U.S. Space Command Creates New Militarized Framework For Interstellar Warfare – American Military News

U.S. Space Command Creates New Militarized Framework For Interstellar Warfare

Air Force Space Command is seeking new ways to take interstellar warfare to the next level by creating a new framework called Space Enterprise Vision.

Air Force Space Command spokesman Col. John Dorrian told Sputnik News that SEV is “an all-encompassing look at all the things we need to do to create more resilience in our space forces, enhance them, and respond to threats.”

“Most U.S. military space systems were not designed with threats in mind, and were built for long-term functionality and efficiency, with systems operating for decades in some cases,” Gen. John Hyten, head of Air Force Space Command said in an Air Force release.

The Air Force story said that SEV is designed to “measure how well space enterprise forces can respond to the full range of known threats, and how quickly they can adapt to counter future threats, while continuing to deliver space effects to joint and coalition warfighter.”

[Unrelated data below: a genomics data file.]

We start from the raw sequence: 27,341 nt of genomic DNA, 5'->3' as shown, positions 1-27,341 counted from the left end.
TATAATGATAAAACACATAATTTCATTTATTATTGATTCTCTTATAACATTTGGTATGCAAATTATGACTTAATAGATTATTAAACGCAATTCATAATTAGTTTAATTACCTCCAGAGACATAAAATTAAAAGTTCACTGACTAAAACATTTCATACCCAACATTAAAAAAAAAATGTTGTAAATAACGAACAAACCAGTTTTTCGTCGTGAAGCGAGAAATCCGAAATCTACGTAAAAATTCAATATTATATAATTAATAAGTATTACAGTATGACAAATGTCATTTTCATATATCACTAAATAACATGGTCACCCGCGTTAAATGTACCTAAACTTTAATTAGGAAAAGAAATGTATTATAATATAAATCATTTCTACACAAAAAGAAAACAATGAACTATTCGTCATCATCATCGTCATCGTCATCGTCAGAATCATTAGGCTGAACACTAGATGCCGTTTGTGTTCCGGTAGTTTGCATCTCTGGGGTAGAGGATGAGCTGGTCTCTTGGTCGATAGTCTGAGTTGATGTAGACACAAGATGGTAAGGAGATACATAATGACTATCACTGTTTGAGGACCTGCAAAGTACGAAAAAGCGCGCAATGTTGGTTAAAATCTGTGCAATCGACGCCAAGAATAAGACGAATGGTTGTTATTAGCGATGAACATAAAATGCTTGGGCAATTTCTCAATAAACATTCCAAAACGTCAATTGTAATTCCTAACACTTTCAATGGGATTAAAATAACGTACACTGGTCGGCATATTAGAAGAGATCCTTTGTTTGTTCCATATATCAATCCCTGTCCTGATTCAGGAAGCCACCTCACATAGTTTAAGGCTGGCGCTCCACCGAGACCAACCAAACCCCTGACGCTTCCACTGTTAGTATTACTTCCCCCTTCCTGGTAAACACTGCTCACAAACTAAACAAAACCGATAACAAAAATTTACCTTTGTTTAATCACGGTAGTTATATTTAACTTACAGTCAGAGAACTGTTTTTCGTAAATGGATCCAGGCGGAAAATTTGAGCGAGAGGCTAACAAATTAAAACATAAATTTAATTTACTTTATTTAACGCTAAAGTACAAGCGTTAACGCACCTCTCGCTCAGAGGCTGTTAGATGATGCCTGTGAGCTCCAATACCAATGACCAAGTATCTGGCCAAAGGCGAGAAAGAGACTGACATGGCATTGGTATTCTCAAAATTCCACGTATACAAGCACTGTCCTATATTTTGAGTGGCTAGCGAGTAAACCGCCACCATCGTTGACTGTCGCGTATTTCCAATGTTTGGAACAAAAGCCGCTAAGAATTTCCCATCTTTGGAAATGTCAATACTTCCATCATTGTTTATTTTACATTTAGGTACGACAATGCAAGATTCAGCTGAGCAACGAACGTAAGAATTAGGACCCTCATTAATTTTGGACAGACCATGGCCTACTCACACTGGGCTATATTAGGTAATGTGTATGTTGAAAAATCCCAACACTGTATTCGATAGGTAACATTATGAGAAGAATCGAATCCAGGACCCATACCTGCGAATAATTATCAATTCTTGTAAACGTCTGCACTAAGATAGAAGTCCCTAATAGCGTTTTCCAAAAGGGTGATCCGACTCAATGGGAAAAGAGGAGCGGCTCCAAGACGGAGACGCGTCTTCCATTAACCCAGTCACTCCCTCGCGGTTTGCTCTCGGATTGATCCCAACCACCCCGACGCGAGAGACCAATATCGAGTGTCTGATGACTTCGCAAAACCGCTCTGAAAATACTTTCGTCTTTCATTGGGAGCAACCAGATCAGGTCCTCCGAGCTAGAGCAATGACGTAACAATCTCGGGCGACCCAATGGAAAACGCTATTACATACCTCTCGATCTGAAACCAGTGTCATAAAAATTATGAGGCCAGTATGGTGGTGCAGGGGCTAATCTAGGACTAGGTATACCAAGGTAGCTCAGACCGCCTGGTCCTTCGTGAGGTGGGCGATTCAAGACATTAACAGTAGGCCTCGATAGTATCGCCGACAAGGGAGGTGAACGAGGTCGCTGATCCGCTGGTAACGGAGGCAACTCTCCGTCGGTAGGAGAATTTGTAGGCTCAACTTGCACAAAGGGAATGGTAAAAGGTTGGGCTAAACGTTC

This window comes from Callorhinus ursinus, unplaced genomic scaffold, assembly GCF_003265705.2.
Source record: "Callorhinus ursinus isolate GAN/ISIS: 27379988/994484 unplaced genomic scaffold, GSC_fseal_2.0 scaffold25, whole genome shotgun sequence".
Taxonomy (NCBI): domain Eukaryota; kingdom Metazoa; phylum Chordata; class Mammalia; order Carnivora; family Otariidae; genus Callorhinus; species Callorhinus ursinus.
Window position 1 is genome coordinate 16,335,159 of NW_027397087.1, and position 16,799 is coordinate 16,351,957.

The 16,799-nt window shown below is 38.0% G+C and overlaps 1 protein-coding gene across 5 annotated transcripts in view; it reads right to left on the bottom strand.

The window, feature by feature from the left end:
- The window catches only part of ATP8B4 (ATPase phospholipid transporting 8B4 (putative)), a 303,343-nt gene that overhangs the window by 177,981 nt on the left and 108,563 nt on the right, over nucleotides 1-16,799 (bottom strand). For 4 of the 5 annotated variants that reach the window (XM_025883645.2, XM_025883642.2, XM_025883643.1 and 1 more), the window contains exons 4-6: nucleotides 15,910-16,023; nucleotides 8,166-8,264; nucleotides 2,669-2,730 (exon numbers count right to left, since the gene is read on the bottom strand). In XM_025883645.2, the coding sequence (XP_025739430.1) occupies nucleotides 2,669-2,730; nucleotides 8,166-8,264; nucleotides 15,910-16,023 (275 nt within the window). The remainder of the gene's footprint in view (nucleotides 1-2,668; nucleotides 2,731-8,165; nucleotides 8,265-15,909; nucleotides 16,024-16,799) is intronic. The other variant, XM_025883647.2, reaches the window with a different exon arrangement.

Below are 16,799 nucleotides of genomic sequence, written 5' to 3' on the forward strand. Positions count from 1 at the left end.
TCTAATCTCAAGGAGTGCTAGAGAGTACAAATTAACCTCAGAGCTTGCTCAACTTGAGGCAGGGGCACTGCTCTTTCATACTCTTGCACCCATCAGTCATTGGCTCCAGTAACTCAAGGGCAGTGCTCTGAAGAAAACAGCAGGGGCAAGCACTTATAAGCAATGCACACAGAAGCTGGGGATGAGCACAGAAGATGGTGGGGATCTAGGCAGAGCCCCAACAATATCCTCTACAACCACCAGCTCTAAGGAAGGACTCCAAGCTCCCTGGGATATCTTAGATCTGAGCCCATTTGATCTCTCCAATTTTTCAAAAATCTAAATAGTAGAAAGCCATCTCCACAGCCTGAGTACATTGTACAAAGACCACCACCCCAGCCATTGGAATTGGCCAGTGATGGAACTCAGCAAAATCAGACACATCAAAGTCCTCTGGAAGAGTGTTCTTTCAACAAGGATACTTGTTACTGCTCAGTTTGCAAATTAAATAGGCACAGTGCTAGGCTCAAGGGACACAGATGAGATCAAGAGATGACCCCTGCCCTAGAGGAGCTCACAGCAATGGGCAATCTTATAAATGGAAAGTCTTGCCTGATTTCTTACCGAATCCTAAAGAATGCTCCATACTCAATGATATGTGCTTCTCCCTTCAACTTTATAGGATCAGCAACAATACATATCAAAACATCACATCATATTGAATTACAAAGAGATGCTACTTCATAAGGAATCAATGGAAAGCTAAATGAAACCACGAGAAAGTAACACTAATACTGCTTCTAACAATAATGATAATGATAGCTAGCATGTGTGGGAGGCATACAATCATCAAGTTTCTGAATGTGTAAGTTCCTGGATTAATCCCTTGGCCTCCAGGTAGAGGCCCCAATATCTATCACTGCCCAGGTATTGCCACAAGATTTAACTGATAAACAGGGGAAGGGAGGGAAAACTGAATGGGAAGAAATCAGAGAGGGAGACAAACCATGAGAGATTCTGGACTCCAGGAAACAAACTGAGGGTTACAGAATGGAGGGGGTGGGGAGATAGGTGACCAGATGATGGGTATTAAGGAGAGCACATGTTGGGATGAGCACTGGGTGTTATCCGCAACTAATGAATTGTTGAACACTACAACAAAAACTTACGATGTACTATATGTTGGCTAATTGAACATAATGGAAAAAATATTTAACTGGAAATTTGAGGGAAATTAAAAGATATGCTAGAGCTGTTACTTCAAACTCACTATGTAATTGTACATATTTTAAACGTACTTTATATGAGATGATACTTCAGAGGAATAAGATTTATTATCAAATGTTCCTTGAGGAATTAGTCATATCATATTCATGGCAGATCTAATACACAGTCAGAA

“It is good that the US government is finally getting serious about national security space. For a long time, there has been a lot of talk and not a lot of walk,” senior research scholar at the University of Maryland’s Center for International and Security Studies, Theresa Hitchens told Sputnik News. Hitchens thinks that a program such as SEV should have been created years ago.

Hitchens said that she is optimistic about SEV and says it will include, “cooperation with allies to help with redundancy, resiliency, [and] distribution of assets for mission assurance,” as well as bridging the gap between the Intelligence community and the military for space assets, and better space situational awareness.

“Space assets have for too long been allowed to be near ‘single point’ failures. This is not good, neither for the United States nor for international security, because it creates incentives for others to target those assets,” Hitchens said.

In order to gain air space superiority, something more than an F-22 is necessary Gen. John Hyten said. “The first thing you have to do to gain air superiority is make sure you can fly where you need to fly, that means we have to take down an enemy air defense system,” he said.

Hitchens is worried that the focus on combat capabilities will take precedence and lead to conflict between the aggressive “big three space players.”